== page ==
The next step is to sit down and actually work through some logo concepts. I like to pick my very favorite and package it up with a style guide to present to the client.
You might send the client more than one logo option, it’s entirely up to you! I feel like if I’ve done my research and have communicated properly, then it’s my job as a designer to select the one concept that will best meet their goals. However, each project and each client has different needs. Go with what works best for your particular situation.
Inevitably, the next step is to go through a series of revisions. This is often the most painful part of the process for both designers and clients. The key to successfully moving forward is to be very clear about the number of included revisions and remember that the most important person in this stage is not you. Nor is it the client. The most important person in any project is your client’s audience.
Once the logo and style guide are finalized, designing the site layout is a breeze. More often than not, my clients will request few (if any) revisions to the page layouts I send them.
I have my clients give final design approval before I send out an invoice for the second half of payment. It’s my policy to never do work without being paid up front. This second payment essentially pre-pays my time to develop their theme.
If you’ve decided to be a designer and developer (like me!) then the next step is to build out a live demo or test site. Alternatively, this might be the portion of the project where you work closely with a contracted developer and have them build your client’s site.
I encourage all of my clients to use a managed host like Flywheel. I particularly love Flywheel because I can manage all of my client’s sites from one master account, set up free demo sites, and transfer them to the client once any revisions are complete. Flywheel takes care of any content or server migrations, and also bills the client directly before the site is ready to go live!
Once again, I ask for the clients to give final development approval before we set a launch date. I also send a final invoice for any extra work that wasn’t included on the original proposal. We don’t launch until the final bill is paid!
Launch + Beyond
The client and I talk about the best way to use a coming soon page on their site to build excitement for the launch or design reveal. Sometimes it will be a simple message with social networking links and an opt-in form. Sometimes clients want to offer a giveaway. Either way, I like to encourage them to build excitement around their launch!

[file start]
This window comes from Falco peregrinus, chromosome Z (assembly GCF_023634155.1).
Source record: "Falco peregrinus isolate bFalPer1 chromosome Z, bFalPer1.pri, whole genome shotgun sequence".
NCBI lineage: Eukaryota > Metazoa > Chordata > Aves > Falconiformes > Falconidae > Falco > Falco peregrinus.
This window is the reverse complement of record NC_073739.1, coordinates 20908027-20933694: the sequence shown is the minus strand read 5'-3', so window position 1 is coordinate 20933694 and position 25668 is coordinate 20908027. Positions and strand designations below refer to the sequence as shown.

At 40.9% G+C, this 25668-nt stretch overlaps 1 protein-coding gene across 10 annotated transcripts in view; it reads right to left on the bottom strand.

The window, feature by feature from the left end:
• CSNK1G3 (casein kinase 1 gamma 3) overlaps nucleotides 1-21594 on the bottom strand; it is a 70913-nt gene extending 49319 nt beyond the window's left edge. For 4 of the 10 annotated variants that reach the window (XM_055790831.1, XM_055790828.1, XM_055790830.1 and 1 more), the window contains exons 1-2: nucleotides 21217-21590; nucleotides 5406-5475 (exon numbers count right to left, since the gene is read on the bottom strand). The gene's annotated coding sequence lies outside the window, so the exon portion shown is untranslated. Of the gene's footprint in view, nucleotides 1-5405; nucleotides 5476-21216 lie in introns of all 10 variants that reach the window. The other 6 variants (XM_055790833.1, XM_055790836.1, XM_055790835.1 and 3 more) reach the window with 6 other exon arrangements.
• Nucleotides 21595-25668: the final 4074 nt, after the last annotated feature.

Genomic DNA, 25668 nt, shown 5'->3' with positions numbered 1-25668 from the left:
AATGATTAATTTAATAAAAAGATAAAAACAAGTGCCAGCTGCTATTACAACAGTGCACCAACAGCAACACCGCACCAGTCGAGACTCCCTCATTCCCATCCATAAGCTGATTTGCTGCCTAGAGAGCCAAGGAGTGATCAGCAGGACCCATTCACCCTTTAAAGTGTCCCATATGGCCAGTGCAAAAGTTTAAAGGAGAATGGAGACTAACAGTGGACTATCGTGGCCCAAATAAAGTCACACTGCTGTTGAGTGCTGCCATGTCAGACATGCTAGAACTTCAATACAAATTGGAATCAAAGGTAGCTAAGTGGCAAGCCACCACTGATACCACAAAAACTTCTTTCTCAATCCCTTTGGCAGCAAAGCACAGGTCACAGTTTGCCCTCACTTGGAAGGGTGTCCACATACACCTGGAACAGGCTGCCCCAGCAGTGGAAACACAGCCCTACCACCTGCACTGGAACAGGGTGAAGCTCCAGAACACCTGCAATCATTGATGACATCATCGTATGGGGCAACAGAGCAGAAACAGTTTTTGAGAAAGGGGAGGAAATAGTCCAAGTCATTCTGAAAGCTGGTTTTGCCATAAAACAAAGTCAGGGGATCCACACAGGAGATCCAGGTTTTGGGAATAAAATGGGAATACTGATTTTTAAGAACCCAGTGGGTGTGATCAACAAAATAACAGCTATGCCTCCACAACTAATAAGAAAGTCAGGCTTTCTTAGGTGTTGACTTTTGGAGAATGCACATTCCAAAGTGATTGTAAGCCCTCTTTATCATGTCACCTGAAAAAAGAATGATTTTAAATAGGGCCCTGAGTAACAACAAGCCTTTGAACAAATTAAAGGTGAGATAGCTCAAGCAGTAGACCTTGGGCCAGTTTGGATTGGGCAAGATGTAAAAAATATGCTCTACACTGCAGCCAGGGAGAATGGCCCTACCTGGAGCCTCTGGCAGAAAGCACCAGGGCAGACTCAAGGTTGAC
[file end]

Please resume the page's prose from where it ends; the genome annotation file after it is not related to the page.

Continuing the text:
The day of the launch, I will give them plenty of shout-outs on social media. I also like to publish my portfolio piece that same day so that any traffic coming to my site will immediately make the connection between me and the launch.
Finally, I send the client a Farewell Packet with information about how to contact me in the future for site updates and maintenance work as well as other helpful resources. I also include a link to a feedback form where I ask for their honest feedback about the process and also collect a testimonial.
I hope that this information gives you a little glimpse into my web design process and sparks some ideas on how you could improve yours.
To help you Plan Your Process, I’ve created a free online course that will help you create a winning web design workflow!
In the FREE Course + Starter Kit you’ll get access to:
- A Design Process Video Guide + Plan Your Process Worksheet
- My Complete Project Checklist
- Design Project Trello Board Template + Video Guide
- A Script Starter Pack (My 3 Most Frequently Used Email Scripts for Project Management)
Check out what Krista Rae had to say about Plan Your Process:
I honestly can’t believe Plan Your Process was free! I thought I had a good process down before taking this course, but my mind is spinning with different things I can improve. Everything from my onboarding and wrap-up process to installing plugins to organizing my own content just got so much easier. Thanks for the amazing course, Katie!